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Askew Review 15

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(Hyperion) by Gavin Weightman. History. 2003. 247 pages. During the summer of 1805, Bostonian brothers William and Frederic Tudor agreed to pool their money to form a company with the intention of selling something to people who didn’t know they needed it, ice. Guided mostly by a trial and error system, Frederic (William bailed out rather quickly) devised a system of ice harvesting, storage houses, and a marketing plan to convince those in warm climate areas that they really needed ice for various reasons: cold drinks, ice cream and refrigeration. Harvested from Boston area ponds, the ice was placed in storage houses until it was jammed into the hull of ships for delivery.  Along with fighting lost and delayed ships, in which the ice and profits melted, Frederic also had to deal with pirates, creditors, jail, skeptics, yellow fever, and the pressure of having to revive his family’s dwindling fortune and good name. Beginning in the West Indies, Tudor expanded to Havana, the Southern US, and India, with his crown jewel export being the 1933 four month, 16,000 mile voyage of one hundred tons of ice to Calcutta. With pure determination, Fredric overcame years of near failure and slowly built and dominated the new ice trade industry that not only made him a fortune, but also hailed him as “The Boston Ice King.”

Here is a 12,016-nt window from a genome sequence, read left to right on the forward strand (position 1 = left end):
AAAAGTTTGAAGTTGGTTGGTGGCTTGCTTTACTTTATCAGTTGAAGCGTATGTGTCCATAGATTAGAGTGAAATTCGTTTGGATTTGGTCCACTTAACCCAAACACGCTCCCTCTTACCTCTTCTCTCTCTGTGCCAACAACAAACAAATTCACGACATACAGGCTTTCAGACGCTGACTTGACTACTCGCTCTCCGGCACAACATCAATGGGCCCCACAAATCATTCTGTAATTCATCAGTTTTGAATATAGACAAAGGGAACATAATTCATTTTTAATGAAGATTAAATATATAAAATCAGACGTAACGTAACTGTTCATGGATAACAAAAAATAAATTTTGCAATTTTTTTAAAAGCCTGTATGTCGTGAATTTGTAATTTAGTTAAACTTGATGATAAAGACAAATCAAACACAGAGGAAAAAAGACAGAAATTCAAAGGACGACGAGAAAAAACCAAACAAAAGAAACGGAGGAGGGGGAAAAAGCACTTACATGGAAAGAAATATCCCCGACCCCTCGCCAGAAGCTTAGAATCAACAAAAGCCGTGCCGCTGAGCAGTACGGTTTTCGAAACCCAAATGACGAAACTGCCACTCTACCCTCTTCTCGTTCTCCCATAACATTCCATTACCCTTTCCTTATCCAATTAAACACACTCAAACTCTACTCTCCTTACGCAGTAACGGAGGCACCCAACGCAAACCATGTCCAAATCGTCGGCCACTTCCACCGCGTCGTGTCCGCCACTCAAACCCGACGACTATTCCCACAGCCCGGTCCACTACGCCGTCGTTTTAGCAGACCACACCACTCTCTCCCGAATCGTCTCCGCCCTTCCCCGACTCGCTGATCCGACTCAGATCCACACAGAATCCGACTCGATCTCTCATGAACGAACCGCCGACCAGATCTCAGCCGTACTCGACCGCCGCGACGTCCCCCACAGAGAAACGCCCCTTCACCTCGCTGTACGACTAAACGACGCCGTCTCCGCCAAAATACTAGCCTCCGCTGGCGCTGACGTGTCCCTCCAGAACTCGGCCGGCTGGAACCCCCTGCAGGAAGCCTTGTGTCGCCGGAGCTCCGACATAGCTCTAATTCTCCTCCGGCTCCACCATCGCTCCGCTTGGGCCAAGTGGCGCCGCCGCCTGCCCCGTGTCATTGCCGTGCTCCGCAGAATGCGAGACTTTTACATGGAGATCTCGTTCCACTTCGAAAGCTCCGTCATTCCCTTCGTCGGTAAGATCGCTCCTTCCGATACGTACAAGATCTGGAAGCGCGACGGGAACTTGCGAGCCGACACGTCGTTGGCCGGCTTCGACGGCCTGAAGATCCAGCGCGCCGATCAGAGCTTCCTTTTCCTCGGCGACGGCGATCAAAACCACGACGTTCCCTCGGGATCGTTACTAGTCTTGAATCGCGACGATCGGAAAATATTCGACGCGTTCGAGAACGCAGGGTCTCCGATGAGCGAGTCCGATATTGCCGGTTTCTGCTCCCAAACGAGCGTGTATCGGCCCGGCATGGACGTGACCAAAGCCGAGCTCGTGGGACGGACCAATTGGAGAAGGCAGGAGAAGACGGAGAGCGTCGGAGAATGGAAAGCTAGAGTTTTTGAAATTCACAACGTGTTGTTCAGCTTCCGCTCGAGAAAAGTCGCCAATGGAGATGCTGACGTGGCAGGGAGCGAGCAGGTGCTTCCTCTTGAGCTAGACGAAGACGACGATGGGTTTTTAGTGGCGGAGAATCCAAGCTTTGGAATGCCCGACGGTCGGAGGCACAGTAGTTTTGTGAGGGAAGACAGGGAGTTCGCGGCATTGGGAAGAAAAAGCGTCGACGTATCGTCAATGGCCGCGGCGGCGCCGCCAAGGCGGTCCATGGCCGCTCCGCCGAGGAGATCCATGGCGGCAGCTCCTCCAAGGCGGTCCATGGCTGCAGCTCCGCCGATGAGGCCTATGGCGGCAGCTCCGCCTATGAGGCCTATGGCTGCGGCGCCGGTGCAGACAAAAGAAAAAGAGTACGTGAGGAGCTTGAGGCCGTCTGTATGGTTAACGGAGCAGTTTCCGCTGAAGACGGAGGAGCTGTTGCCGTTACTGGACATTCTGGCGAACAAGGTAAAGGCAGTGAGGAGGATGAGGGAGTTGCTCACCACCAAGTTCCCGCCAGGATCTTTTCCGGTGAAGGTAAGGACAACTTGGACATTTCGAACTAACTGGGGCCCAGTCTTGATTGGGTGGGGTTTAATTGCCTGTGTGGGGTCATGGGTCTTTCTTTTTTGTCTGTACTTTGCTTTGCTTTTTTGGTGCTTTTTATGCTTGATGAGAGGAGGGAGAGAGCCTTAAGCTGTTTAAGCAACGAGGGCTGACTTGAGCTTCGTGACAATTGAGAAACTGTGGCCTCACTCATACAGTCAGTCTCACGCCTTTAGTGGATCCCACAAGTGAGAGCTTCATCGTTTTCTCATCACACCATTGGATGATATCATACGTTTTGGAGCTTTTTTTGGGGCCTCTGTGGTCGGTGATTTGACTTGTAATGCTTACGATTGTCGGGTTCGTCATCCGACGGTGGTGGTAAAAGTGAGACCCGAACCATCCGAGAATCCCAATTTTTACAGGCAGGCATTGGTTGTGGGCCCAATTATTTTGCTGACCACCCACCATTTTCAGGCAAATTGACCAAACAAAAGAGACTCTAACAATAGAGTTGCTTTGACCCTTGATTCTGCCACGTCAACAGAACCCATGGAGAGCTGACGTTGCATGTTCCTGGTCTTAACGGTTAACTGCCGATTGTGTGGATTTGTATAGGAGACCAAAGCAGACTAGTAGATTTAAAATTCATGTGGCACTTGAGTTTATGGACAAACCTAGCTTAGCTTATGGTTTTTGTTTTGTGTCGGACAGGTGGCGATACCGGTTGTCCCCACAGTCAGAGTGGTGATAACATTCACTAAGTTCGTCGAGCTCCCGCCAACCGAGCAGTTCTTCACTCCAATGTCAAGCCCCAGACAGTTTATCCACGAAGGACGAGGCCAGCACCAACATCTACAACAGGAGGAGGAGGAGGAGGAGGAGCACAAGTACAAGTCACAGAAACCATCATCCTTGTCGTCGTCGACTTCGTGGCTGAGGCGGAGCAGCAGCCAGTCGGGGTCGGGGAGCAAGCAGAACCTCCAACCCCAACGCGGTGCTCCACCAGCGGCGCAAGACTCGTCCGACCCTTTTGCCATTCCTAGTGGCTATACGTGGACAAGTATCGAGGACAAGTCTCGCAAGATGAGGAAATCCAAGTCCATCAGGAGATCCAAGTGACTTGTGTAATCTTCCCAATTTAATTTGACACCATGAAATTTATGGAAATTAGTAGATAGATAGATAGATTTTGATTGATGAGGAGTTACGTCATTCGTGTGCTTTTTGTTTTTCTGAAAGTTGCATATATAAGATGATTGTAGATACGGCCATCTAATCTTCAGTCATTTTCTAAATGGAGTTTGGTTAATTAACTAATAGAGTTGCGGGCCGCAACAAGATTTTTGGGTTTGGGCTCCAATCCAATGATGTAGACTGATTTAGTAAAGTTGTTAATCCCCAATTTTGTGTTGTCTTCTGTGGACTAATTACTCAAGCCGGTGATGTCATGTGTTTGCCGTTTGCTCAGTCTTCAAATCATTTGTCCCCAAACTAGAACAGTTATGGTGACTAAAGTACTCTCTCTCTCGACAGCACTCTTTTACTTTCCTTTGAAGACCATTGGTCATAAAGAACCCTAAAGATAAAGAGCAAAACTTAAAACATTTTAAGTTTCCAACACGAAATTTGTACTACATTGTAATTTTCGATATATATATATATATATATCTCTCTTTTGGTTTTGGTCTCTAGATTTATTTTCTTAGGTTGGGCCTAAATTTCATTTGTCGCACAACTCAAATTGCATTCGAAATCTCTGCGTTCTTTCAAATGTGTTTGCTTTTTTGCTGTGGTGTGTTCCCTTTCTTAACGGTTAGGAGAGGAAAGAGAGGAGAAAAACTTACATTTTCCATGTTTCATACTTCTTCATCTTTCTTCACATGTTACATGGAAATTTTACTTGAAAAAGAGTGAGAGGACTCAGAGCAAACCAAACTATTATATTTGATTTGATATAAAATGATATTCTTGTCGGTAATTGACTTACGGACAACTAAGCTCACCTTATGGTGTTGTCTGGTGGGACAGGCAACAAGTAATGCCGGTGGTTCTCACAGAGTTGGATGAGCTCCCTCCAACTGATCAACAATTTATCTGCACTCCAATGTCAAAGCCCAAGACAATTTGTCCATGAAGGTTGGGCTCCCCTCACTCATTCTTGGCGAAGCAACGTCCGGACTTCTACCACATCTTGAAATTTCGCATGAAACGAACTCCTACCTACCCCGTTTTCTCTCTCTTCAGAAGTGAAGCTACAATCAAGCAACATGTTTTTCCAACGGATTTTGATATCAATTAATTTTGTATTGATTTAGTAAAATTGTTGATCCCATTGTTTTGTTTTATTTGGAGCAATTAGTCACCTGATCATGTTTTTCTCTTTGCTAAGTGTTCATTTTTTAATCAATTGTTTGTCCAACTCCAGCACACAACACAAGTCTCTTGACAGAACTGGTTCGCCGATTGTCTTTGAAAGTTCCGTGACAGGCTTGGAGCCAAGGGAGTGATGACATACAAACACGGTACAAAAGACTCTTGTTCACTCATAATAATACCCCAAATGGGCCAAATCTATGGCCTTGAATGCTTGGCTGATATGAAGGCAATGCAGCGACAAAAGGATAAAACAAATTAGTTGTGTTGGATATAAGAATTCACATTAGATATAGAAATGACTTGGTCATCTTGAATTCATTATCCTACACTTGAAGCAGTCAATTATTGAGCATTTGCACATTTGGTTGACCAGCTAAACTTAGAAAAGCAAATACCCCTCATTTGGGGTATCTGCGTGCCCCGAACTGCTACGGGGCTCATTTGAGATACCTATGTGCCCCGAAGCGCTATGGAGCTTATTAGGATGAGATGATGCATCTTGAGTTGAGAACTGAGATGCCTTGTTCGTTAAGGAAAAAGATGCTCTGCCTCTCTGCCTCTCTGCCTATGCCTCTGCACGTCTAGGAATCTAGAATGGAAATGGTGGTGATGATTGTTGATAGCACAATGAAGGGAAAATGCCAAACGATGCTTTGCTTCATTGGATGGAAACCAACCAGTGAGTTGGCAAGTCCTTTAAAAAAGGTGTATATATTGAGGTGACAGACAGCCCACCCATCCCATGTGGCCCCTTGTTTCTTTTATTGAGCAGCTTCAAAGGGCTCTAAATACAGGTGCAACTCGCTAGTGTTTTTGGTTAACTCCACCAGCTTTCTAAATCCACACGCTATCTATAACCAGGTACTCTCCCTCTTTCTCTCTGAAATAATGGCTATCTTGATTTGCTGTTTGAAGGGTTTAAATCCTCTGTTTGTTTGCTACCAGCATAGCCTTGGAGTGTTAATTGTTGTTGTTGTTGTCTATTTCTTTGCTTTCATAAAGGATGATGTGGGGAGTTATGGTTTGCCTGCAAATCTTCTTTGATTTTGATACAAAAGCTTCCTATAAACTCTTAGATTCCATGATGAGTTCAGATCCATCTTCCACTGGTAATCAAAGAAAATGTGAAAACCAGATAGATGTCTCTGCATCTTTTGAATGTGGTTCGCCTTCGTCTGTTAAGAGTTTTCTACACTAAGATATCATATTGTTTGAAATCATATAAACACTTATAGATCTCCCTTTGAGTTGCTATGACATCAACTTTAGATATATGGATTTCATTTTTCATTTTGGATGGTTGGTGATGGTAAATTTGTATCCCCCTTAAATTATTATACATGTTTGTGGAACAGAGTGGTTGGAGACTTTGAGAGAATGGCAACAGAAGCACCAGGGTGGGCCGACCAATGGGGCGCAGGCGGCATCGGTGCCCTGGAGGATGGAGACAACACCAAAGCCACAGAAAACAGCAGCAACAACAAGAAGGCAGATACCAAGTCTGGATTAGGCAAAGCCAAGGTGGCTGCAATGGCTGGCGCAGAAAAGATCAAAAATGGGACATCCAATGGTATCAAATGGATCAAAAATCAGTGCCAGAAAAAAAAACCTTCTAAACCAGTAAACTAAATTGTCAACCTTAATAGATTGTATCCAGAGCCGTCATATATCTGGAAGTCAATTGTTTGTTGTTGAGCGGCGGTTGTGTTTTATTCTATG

I know what you’re thinking, and you’re wrong. Yes, the topic of this book may seem uninteresting, but The Frozen Water Trade is anything but. In fact, I found this book to be fascinating. Utilizing his own research, Tudor’s diary, and newspaper articles, Weightman wonderfully recounts the life of Fredric Tudor and the birth of a completely new industry. There are also a number of pages loaded with pictures, illustrations, and advertisements that help you relate to the book’s arcane topic. So you’re not bogged down with ice trade information, the author also gives you a glimpse into Tudor’s private life, family matters, and other business ventures. The writing style is very easy to comprehend and flows nicely throughout the book. However, there are a few newspaper reports that tend to get a bit boring due to the way English was scribed back the early to mid 1800s. This book is a marvel on so many levels (history, marketing, engineering, business, etc.) without suffocating the reader with frivolous information. Along with Tudor’s entrepreneurship, I also admired his never ending determination, or maybe it was stubbornness, to keep his dream alive without letting anything get in his way. Perhaps this book could also be one of those self-help motivation books? Different and interesting, The Frozen Water Trade is a great read. – Denis Sheehan



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